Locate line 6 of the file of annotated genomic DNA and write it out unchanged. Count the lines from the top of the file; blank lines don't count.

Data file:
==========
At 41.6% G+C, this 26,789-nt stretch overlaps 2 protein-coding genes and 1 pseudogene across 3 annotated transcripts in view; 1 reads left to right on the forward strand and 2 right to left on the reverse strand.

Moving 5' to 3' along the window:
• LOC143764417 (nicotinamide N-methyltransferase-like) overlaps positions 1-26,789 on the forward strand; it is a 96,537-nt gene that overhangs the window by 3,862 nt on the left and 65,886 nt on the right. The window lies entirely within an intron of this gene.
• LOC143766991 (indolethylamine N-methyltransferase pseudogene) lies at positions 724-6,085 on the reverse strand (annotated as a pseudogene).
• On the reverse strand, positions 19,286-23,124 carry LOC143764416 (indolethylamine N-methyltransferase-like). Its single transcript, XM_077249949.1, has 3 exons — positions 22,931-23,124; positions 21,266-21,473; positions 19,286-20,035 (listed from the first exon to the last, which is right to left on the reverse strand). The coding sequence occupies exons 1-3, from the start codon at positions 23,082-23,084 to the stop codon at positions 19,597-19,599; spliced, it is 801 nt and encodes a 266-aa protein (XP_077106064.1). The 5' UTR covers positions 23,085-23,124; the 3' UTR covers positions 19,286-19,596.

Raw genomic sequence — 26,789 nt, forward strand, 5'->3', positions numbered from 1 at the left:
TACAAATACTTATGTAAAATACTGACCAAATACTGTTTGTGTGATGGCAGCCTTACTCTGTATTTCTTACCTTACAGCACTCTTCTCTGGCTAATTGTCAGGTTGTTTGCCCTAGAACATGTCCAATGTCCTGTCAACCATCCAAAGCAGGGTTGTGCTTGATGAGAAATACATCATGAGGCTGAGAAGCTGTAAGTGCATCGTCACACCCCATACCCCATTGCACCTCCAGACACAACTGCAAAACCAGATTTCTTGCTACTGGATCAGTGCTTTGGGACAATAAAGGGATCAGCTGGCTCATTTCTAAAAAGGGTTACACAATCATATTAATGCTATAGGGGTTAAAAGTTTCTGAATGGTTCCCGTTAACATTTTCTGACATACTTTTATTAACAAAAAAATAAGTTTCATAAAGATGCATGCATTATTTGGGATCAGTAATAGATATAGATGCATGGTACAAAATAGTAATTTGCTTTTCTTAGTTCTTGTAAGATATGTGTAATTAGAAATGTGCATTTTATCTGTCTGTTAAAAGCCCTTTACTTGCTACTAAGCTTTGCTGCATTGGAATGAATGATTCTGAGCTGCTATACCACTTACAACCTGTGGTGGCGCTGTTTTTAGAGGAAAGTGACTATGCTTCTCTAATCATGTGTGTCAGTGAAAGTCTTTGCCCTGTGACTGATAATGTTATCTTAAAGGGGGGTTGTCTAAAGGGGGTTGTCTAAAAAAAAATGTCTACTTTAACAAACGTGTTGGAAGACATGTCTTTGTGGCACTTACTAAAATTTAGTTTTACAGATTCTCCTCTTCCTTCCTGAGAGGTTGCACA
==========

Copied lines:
Raw genomic sequence — 26,789 nt, forward strand, 5'->3', positions numbered from 1 at the left: